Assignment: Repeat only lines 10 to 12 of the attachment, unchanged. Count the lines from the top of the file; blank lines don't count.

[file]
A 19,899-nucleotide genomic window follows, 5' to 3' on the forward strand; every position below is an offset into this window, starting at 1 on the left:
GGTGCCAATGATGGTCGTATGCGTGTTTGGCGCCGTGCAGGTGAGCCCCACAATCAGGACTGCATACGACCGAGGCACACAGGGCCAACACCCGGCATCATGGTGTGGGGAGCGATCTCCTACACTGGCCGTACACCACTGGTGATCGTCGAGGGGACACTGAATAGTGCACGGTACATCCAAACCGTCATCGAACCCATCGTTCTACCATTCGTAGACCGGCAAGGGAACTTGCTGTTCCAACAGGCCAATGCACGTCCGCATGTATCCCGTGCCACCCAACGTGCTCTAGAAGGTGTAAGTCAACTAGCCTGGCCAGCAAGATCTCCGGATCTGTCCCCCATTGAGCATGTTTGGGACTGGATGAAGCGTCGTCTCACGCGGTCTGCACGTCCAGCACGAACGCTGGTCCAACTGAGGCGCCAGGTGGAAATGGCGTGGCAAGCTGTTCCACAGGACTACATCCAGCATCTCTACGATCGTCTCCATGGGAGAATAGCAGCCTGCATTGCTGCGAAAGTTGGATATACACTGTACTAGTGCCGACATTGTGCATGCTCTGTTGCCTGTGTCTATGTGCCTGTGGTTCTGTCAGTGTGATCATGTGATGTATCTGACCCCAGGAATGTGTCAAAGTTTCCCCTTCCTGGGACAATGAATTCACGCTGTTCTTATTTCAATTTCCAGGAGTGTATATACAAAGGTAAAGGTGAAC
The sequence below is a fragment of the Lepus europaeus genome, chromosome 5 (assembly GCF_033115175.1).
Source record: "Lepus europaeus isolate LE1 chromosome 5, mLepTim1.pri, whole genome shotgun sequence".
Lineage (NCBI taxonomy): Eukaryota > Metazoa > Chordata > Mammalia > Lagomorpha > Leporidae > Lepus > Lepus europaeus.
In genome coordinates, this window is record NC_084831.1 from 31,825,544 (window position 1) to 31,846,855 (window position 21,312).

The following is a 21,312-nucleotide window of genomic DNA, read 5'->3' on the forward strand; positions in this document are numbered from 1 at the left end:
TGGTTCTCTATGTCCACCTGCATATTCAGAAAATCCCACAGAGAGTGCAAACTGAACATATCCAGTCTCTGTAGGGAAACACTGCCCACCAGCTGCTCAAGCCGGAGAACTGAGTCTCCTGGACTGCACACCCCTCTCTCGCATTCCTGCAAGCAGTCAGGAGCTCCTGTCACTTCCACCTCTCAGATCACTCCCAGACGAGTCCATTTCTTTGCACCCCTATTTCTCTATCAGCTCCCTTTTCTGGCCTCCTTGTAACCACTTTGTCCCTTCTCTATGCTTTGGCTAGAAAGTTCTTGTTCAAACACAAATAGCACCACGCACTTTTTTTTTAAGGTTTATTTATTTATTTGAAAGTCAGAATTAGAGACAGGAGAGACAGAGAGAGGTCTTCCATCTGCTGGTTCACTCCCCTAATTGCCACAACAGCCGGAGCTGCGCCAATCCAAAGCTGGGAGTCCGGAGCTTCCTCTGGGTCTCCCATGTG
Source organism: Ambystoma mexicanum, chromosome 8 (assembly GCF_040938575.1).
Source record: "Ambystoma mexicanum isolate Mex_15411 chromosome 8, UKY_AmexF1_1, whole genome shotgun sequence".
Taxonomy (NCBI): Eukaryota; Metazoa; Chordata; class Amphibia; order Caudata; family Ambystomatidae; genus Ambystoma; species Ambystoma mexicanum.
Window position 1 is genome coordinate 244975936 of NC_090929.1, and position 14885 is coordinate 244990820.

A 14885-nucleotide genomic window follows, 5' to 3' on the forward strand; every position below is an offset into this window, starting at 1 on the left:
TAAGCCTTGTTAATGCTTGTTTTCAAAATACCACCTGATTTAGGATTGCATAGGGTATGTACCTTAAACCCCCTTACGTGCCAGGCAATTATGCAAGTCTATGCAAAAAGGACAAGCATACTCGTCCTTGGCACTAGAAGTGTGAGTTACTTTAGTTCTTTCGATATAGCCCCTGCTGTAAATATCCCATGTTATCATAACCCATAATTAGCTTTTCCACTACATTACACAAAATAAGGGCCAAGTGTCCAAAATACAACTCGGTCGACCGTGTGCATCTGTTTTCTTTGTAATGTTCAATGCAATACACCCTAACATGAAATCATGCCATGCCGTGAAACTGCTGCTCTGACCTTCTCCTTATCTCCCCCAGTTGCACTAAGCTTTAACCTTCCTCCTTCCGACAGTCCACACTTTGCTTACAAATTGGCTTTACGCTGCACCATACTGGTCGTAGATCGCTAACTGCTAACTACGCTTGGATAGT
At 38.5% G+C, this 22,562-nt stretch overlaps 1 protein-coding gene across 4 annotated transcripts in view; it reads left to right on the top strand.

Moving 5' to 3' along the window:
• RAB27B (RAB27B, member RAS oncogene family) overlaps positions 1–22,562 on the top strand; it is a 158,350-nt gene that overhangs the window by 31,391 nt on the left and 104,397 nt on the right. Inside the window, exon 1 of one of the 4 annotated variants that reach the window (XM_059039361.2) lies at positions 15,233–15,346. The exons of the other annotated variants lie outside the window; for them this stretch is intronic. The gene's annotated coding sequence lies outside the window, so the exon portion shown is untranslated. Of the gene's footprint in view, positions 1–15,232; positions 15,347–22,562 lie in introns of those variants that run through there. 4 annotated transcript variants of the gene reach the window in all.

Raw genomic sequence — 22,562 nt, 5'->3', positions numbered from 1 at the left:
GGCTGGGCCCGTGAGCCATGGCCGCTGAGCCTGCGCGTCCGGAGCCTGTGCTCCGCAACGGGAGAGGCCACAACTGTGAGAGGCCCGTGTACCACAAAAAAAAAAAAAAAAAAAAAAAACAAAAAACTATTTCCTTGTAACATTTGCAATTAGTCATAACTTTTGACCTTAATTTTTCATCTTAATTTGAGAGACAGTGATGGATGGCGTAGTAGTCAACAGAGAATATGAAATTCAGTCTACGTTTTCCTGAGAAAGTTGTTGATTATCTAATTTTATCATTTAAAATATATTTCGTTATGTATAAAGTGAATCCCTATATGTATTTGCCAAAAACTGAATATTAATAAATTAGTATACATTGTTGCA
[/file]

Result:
Source record: "Ambystoma mexicanum isolate Mex_15411 chromosome 8, UKY_AmexF1_1, whole genome shotgun sequence".
Taxonomy (NCBI): Eukaryota; Metazoa; Chordata; class Amphibia; order Caudata; family Ambystomatidae; genus Ambystoma; species Ambystoma mexicanum.
Window position 1 is genome coordinate 244975936 of NC_090929.1, and position 14885 is coordinate 244990820.